New Music Express
The Cure/ Wild Mood Swings (Elektra/Fiction)
HUGE PANORAMIC vistas of maudlin introspective guitar tinkling! Song titles
like 'Numb', 'Bare', and 'Round & Round & Round'! Smudged make-up! Bird's
nest hairdos! Oh Yes, it's the new Cure album alright.
Must be that time of the decade again. Because perennials don't come
any hardier than Mad Bob Smith and his interchangeable array of poorly
barnetted chums. Like your parents, washing powder ads and the pic'n'mix
counter at Woolworths, The Cure remain miraculously unaffected by the
ravages of time and fashion. So, wonder not if the planet's last surviving
goth band can survive in the post-Britpop wonderland. Merely marvel that
they have gazed upon Blur, Oasis and the rest, scrambled over the Lol
Tolhurst court case 'hurdle' and, give or take the odd strawberry bon-bon,
elected to remain exactly the same as always.
But then that, in a very real sense, is the secret of The Cure's immense
success. To all intents and purposes, they've been making precisely the
same album since they started way back in 1952: the knack is to ensure
each successive LP is sufficiently kissable to immediately outmode it's
So, while the arrival of 'Wild Mood Swings'- a singularly appropriate
title, actually- will be initially greeted with titters of embarrassed
muttering of, "to think I used to like these Bozos!", put the record on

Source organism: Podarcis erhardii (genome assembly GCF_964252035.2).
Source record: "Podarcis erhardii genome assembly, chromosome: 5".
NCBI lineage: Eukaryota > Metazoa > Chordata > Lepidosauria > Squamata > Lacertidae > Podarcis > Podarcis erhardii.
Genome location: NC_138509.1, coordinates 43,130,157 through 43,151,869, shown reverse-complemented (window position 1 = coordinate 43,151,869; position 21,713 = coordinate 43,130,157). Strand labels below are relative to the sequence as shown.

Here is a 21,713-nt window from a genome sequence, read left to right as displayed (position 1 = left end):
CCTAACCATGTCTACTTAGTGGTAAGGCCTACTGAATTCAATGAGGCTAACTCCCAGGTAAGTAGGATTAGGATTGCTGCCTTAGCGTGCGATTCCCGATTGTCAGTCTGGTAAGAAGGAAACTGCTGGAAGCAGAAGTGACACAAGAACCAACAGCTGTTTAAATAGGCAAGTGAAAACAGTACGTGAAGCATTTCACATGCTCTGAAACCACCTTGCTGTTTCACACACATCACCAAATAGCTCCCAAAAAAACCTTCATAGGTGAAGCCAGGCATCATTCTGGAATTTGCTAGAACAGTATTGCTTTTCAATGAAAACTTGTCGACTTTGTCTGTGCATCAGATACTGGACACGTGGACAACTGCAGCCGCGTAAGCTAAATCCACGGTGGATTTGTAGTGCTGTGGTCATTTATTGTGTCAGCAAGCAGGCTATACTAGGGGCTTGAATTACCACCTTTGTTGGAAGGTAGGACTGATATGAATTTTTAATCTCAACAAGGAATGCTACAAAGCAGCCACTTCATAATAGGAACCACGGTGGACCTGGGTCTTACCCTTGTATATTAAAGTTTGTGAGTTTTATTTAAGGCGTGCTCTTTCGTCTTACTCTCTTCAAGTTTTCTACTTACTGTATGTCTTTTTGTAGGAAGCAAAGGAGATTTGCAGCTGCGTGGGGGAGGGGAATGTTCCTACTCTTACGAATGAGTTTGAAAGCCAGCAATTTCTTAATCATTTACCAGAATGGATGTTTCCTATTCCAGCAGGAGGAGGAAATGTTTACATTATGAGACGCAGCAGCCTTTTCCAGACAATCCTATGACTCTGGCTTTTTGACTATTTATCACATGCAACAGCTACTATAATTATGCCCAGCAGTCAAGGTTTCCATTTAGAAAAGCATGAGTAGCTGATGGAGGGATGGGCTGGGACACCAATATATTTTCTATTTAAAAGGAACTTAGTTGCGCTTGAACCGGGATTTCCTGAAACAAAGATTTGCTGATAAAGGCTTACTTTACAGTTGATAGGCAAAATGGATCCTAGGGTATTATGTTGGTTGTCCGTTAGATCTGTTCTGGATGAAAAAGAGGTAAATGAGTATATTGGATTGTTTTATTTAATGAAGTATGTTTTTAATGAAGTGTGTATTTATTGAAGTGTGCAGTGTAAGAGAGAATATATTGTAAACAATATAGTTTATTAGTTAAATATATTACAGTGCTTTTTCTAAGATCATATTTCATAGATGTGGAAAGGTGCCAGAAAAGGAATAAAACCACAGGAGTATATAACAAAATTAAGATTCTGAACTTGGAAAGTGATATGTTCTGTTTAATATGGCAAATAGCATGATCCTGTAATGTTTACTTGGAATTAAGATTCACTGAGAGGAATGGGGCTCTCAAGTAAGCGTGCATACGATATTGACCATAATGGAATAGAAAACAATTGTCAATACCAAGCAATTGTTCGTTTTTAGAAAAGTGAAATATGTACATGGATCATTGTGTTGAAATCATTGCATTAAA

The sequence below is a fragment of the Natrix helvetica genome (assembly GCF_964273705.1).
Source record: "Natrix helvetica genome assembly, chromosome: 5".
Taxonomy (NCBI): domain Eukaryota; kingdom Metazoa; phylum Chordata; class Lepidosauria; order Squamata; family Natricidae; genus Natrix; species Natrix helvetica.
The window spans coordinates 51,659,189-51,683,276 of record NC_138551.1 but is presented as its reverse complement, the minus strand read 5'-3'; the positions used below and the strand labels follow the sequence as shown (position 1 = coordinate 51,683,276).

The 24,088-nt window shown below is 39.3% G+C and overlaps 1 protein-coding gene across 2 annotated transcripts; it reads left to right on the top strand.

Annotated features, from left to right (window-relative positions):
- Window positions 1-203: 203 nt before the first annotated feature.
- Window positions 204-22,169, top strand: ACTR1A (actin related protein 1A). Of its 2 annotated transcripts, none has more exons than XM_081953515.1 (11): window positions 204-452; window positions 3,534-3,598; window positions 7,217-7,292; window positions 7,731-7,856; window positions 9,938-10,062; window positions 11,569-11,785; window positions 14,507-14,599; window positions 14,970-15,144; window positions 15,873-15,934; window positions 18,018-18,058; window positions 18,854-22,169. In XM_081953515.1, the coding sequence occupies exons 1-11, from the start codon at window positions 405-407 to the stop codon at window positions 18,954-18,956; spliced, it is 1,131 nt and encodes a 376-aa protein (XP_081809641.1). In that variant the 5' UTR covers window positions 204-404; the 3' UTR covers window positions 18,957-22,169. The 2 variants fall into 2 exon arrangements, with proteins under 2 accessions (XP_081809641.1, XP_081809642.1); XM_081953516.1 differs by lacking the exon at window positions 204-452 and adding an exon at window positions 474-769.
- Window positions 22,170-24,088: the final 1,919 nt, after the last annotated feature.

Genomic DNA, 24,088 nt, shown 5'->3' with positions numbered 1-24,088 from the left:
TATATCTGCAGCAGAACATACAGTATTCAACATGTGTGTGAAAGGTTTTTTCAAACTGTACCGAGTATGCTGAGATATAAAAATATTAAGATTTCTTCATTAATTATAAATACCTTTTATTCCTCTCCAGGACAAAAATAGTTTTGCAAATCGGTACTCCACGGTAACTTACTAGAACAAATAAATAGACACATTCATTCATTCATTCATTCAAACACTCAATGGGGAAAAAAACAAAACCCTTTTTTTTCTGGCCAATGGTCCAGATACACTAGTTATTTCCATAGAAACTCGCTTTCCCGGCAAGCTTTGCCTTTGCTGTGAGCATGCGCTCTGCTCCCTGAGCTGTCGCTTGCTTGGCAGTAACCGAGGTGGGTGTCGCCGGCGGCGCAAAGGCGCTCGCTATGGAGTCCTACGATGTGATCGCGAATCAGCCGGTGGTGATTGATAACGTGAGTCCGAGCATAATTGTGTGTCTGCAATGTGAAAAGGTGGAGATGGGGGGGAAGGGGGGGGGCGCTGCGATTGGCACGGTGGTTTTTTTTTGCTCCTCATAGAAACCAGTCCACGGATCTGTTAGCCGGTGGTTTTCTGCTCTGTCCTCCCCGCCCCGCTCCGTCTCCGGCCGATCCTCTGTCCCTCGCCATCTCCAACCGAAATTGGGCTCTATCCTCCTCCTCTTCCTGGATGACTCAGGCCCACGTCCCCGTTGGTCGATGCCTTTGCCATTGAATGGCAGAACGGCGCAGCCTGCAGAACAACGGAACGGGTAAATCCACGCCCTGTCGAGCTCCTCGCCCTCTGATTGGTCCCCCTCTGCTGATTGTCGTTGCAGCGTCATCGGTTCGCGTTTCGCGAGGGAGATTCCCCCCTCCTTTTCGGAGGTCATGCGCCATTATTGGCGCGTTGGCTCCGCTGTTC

(just "for old times' sake", obviously) and you'll soon find yourself
remembering why you loved them in the first place.
Even better, "Wild Mood Swings" is a grab bag of all the Cure's
myriad specialties, romping through everything from 'Disintegration'-
style bleakness (epically glum album opener 'Want') to 'The Top'esque
wonkyisms (the initially slight, eventually indispensable single 'The
13th') right up to full-on Wish-era jangle pop (Return is, quite simply,
'Friday I'm in Love' on bonkers drugs and a brass section). The end
result is, essentially, rather like a compilation album, with all the
disjointedness that implies. If it was a compilation, the record
company would call it 'The Best Cure album in the world....ever!', even
though it isn't. If you get my meaning.
It is, however, still a remarkable comeback for a band that should,
by rights, be marginally less relevant to 1996 than the Stone Temple
Sodding Pilots. Smith's unerring pop sensibility is well to the fore,
resulting in a couple of delightfully off-kilter gems ('Treasure',
'Round & Round & Round'). several introspectively essential ballads,
('This is a lie', 'Jupiter Crash','Bare') and at least one solid-gone
POP! classic (the delirious wolf-whistling of 'Mint Car'). Oh and
naturally, two absolute howlers: the witless jazz noodling of 'Gone!'
and, of all things, a Tin machine pastiche called 'Club America'.
The end result is an album that wouldn't recognise the _zeitgeist_
if it punched it in the face. An album that has no place in 1996. An
album thats... all the better for it, actually.
Same time, same place, same hairdo in 1999 then, right? (7)
Last Revised: Monday, 15-May-2006 15:00:06 CDT
maintained by: Verdugo